Power outage

Coming to Southern Pines on May 2, The Power of the Press is promoted as a conversation between local newspaper publishing executives. It is hosted by the Weymouth Center for the Arts and Humanities. It surely will be enlightening to hear from former Raleigh News & Observer publisher Frank Daniels Jr., currently chairman of The Pilot, and the paper’s current publisher, David Woronoff.

The presumption that the press wields power has, through much of America’s history, been premised on a commitment to objective reporting about current events. In its relentless pursuit of the truth, the press would curry no favor with powerful people and expose deceit, ethical lapses, corruption, and crimes.

A powerful press bears a tremendous burden of responsibility, and in many communities across the land, publishers and editors remain vigilant in demanding objectivity and fairness. But any pretense of same within large, corporate-owned news organizations, both in print and broadcast “journalism”, has been deteriorating at an alarming rate. Some have declared a legitimate American mass media already deceased.

It has been death by insanity. The major news networks, and cable’s CNN and MSNBC (MSDNC, as it is known within some Washington circles), along with formerly iconic newspapers, foremost among them The New York Times and The Washington Post, have become delusional about their reason for existence. It is rooted in a singular mission: to rid the White House and the U.S. Presidency of Donald J. Trump.

What is frustrating about this pretense of legitimacy among the mainstream media among Washington lawmakers, policy influencers and at least half of the voting-age population is that it obscures real legislative progress inside the gates of “The Swamp”. The mainstreamers are drowning in breathless accounts of collusion, special counselors, dossiers, hookers, porn actors, and pre-dawn raids on citizens, even as the nation and its economy are riding a rising tide.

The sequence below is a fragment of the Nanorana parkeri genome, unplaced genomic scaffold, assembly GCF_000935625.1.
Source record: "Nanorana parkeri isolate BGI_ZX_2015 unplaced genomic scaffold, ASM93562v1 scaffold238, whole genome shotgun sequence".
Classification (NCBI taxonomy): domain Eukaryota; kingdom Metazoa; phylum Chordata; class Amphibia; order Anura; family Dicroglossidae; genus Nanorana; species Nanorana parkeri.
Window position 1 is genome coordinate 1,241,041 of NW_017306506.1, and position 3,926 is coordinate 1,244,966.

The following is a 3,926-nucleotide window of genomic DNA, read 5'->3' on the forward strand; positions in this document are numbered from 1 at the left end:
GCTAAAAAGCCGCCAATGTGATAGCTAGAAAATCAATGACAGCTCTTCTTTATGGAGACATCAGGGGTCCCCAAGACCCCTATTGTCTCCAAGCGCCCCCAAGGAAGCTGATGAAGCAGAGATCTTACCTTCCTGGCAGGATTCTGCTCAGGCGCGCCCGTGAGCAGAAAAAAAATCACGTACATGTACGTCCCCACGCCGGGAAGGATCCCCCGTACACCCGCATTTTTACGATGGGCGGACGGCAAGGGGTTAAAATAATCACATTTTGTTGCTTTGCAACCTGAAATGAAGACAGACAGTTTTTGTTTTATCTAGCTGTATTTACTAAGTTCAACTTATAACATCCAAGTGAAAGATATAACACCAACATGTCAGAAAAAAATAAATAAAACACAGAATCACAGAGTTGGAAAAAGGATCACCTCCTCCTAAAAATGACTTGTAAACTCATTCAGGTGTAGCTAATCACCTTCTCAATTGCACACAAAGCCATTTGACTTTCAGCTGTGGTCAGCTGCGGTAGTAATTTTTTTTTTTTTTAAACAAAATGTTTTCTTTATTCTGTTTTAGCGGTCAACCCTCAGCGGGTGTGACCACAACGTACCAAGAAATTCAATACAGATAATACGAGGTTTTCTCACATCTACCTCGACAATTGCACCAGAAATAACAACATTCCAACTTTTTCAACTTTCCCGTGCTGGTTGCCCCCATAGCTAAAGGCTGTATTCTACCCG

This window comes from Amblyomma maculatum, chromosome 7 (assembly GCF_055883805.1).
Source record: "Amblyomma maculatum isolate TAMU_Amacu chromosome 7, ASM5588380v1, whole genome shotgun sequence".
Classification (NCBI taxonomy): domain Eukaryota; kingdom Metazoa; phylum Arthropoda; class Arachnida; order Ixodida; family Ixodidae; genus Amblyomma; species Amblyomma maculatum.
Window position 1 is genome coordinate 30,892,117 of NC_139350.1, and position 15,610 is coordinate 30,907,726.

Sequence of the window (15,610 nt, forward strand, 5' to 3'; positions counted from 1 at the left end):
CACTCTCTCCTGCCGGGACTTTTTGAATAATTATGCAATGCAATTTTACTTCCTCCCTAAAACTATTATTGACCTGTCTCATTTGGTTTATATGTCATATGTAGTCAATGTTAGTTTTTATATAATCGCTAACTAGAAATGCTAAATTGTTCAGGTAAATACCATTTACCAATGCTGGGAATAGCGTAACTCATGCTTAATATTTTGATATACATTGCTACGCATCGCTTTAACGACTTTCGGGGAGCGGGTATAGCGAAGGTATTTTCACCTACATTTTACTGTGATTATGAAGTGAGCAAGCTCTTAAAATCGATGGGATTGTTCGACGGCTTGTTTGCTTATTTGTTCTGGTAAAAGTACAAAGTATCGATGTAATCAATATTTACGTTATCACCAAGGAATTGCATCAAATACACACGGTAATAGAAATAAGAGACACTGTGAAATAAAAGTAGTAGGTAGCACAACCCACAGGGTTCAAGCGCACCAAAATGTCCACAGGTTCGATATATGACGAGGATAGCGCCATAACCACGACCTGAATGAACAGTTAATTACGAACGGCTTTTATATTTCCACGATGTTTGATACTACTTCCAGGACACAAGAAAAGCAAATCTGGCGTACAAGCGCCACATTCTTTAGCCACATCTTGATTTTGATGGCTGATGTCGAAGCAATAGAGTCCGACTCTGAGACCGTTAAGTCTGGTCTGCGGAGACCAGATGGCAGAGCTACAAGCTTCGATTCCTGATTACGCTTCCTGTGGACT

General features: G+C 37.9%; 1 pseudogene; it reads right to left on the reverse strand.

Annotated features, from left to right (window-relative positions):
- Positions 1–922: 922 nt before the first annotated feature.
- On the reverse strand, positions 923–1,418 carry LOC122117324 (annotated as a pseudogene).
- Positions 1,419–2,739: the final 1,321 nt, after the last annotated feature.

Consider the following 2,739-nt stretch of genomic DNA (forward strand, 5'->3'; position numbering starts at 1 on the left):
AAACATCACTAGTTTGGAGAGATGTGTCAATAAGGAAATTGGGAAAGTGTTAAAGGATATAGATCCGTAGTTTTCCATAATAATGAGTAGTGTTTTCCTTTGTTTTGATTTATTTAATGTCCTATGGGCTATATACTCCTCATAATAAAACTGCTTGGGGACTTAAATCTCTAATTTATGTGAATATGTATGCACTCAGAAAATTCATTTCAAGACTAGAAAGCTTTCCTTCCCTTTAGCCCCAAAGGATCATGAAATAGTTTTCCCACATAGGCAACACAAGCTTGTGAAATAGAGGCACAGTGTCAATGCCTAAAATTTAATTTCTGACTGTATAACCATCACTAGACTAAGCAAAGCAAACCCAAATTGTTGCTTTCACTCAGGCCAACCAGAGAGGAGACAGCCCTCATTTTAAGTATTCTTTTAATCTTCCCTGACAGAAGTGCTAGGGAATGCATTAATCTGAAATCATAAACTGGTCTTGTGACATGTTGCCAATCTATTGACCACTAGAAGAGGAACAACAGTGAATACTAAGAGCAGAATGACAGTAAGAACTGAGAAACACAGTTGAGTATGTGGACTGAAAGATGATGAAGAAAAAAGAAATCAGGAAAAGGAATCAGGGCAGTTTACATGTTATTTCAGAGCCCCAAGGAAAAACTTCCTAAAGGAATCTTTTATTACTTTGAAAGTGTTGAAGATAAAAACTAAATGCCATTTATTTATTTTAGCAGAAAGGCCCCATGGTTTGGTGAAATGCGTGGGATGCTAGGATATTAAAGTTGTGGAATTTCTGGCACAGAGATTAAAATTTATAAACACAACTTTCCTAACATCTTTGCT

Consider recent developments that ought to encourage Republicans and independent voters, who still believe America’s strength lies in embracing her values and free-market capitalism.

The Washington Examiner reported late last week thusly: Manufacturing hiring rises to highest level since before the recession.

“Hiring in the manufacturing sector in February rose to the highest level since before the Great Recession began, the Bureau of Labor Statistics reported (April 13). Manufacturing hires rose to 380,000 in the month, the most of any month since November of 2007, the month before the recession officially began.”

On another significant initiative, U.S. House Republicans are weathering fierce opposition to reducing by millions the numbers of Americans dependent on food stamps. Reports Politico.com:

“House Republicans unveiled on (April 12) a farm bill that would impose stricter work requirements on millions of low-income Americans receiving food stamps — a bid to enact a small slice of the GOP welfare overhaul.”

It is a sticky debate owed to the inclusion of food stamp allocation in what is essentially longstanding legislation intended to address farming industry support. Food stamps account for 80% of funding to the legislation. But entitlement reform is a battle worth fighting. It will unfold largely ignored by the mainstreamers, who will note in passing that Republicans are merely vying to “take away” food stamps from the poor. The alternative, unreported, is to liberate Americans from needing food stamps to buy food.

If the press presumes to have power it would literally press lawmakers to make their cases on key policymaking debates. Instead, it shamelessly ignores any news that might vindicate Trump era policies, and acts as an accomplice to the radical left when it attacks spending reforms as assaults on helpless citizens (which some Republicans have buckled to as evidenced by the recently passed obscene omnibus spending bill). Bottom line: The MSM allocates almost no time to policy reporting.

Across human history, every socialist government that has seized power and sought to make its citizenry 100% dependent eventually has crumbled into chaos and unimaginable poverty. And they share one other common denominator: a press entirely lacking in power, owned and operated by ruling elites.

 

2 thoughts on “Power outage”

  1. I graduated from the University of Missouri’s hallowed School of Journalism. It was a proud moment. Now? I’m not so sure……what are they teaching these days?

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